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Vol 13, No 3 (2007)
Research paper
Published online: 2007-07-04

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The role of virus infection in abdominal aortic aneurysm aetiology

Grzegorz Oszkinis, Marek Winckiewicz, Fryderyk Pukacki, Zbigniew Krasiński, Marcin Gabriel, Przemysław Nowak, Jacek Brzeziński, Robert Juszkat, Magdalena Snoch, Wacław Majewski
Acta Angiologica 2007;13(3):104-113.

Abstract


Background. Contemporary studies on aneurysm formation in the course of inflammatory changes led to trials on the role of virus infection in its pathology. Some data in literature indicate infections of the aneurysm wall with such viruses as cytomegalovirus (CMV) and herpes simplex virus type 1, 2 (HSV 1/2). These microorganisms, causing subclinical, chronic or recurrent infections, may have a long-lasting, damaging influence on the aortic wall. The study objective was to solve the following problems: 1. Can the presence of viruses be a factor that causes abdominal aortic aneurysm formation? 2. Does the division of aneurysms into two groups (non-specific and inflammatory) have a clinical nature, or does it result from their different aetiology?
Material and methods. Polymerase chain reaction (PCR) tests on DNA presence of CMV, HSV 1/2 and human papilloma virus type 6, 11 (HPV 6/11) were carried out on 34 patients with recognized abdominal aortic aneurysms (AAA), 30 patients with artery atherosclerosis (AA) and at 20 volunteers from a control group.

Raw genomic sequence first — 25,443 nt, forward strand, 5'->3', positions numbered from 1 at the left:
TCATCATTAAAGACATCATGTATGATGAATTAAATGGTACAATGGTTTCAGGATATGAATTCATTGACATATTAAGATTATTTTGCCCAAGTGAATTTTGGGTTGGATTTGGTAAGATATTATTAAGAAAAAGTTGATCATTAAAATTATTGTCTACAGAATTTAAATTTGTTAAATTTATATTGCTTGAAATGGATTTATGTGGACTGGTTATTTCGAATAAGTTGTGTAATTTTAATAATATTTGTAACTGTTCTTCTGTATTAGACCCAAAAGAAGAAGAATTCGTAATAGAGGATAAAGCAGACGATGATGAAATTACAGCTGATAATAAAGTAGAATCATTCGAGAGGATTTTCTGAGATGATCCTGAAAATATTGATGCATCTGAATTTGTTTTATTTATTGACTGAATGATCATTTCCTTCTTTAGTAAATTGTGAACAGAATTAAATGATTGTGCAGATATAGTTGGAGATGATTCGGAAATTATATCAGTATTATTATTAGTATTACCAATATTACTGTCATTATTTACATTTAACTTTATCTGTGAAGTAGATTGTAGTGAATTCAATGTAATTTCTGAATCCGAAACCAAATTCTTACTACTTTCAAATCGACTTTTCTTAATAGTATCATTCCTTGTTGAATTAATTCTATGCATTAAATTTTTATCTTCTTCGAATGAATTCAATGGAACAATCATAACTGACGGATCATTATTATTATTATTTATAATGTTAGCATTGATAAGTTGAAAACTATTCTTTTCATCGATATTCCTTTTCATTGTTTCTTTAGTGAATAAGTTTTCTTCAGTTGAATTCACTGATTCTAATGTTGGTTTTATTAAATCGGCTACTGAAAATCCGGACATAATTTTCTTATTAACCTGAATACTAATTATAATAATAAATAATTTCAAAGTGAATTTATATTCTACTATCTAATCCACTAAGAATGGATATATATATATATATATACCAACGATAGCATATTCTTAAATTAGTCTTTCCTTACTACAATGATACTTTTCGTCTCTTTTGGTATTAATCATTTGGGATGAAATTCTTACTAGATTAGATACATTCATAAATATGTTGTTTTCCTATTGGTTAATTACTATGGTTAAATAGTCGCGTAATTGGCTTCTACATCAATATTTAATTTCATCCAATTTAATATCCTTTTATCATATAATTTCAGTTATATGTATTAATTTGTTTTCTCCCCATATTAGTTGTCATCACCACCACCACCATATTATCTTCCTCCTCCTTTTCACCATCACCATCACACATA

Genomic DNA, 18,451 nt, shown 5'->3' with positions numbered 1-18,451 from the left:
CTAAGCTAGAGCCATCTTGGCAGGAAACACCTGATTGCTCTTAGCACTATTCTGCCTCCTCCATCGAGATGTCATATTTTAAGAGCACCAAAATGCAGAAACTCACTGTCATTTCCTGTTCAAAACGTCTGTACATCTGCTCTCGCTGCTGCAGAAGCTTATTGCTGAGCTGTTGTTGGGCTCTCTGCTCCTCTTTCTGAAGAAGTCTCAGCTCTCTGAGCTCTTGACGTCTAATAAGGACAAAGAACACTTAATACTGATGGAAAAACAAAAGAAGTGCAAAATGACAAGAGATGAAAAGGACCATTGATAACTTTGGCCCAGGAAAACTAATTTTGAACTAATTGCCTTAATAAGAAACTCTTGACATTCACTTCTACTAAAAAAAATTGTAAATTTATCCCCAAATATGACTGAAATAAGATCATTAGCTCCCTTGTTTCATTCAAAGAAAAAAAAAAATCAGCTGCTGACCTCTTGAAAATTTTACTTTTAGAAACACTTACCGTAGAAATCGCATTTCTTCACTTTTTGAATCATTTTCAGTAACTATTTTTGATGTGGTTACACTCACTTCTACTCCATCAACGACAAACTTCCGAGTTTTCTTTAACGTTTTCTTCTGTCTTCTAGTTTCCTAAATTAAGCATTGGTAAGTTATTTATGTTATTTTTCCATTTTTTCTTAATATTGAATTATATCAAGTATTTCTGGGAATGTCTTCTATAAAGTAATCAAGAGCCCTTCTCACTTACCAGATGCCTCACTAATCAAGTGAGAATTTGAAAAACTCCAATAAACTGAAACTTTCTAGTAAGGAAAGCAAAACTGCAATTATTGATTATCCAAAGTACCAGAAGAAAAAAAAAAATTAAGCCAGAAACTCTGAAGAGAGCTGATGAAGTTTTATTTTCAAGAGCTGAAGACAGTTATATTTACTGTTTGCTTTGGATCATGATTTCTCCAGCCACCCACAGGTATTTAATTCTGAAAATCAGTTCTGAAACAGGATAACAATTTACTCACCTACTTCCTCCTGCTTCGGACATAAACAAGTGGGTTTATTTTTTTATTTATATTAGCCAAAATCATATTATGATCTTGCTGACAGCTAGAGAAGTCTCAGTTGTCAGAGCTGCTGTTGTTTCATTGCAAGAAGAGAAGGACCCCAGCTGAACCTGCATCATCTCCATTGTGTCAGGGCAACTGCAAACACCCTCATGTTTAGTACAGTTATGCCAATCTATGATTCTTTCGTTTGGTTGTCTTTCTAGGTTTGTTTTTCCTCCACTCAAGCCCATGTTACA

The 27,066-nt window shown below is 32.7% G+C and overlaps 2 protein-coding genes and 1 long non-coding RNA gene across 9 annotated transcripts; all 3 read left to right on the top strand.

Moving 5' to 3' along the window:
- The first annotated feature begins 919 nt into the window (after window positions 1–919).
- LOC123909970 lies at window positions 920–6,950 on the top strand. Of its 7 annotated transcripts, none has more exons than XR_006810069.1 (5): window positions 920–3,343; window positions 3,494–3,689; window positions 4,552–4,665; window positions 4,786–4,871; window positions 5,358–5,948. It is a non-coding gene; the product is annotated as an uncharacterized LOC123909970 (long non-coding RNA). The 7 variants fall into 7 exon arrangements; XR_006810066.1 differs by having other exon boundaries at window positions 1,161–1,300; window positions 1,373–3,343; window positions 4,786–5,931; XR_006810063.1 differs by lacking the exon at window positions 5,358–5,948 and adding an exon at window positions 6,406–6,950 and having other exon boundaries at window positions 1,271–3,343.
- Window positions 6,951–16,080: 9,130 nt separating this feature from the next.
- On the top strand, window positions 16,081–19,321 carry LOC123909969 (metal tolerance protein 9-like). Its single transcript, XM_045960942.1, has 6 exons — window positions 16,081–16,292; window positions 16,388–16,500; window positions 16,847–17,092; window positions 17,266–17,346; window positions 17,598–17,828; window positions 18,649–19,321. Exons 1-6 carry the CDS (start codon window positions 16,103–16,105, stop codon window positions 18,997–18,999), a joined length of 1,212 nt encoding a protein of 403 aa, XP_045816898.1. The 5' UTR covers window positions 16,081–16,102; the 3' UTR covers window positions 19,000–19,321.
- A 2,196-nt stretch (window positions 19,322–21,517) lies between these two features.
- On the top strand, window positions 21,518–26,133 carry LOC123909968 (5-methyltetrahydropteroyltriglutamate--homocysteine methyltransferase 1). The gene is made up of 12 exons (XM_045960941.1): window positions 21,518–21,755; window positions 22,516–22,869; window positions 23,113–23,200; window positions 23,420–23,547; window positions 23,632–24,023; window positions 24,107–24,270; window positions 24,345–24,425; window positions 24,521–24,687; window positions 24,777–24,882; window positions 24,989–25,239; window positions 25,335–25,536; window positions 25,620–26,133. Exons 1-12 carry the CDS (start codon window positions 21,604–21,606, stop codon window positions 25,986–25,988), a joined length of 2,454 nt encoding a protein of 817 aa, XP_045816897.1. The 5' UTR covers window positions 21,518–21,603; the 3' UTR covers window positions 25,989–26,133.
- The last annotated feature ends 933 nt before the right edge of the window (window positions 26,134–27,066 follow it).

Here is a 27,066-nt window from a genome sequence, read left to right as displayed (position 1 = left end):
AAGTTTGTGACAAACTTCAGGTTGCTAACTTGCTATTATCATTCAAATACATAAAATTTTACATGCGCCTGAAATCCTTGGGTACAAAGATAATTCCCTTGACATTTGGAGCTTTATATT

Results. DNA of CMV was detected in none of the tested groups of aortas; HSV 1/2 was detected in one control issue. DNA presence of HPV 6/11 was detected in 100% of tissues taken from aneurysmatic walls, as well as in 14 samples (46.7%) received from atherosclerotic aortas and in 17 tissues (85%) from control aortas.
Conclusions. The results suggest that the presence of HPV 6/11 is not a causative factor of AAA. However, the presence of these viruses, even in latent form, may lead to aortic wall weakness and increased susceptibility to secondary infection of C. pneumoniae bacteria, the presence of which was confirmed in previously demonstrated test results.

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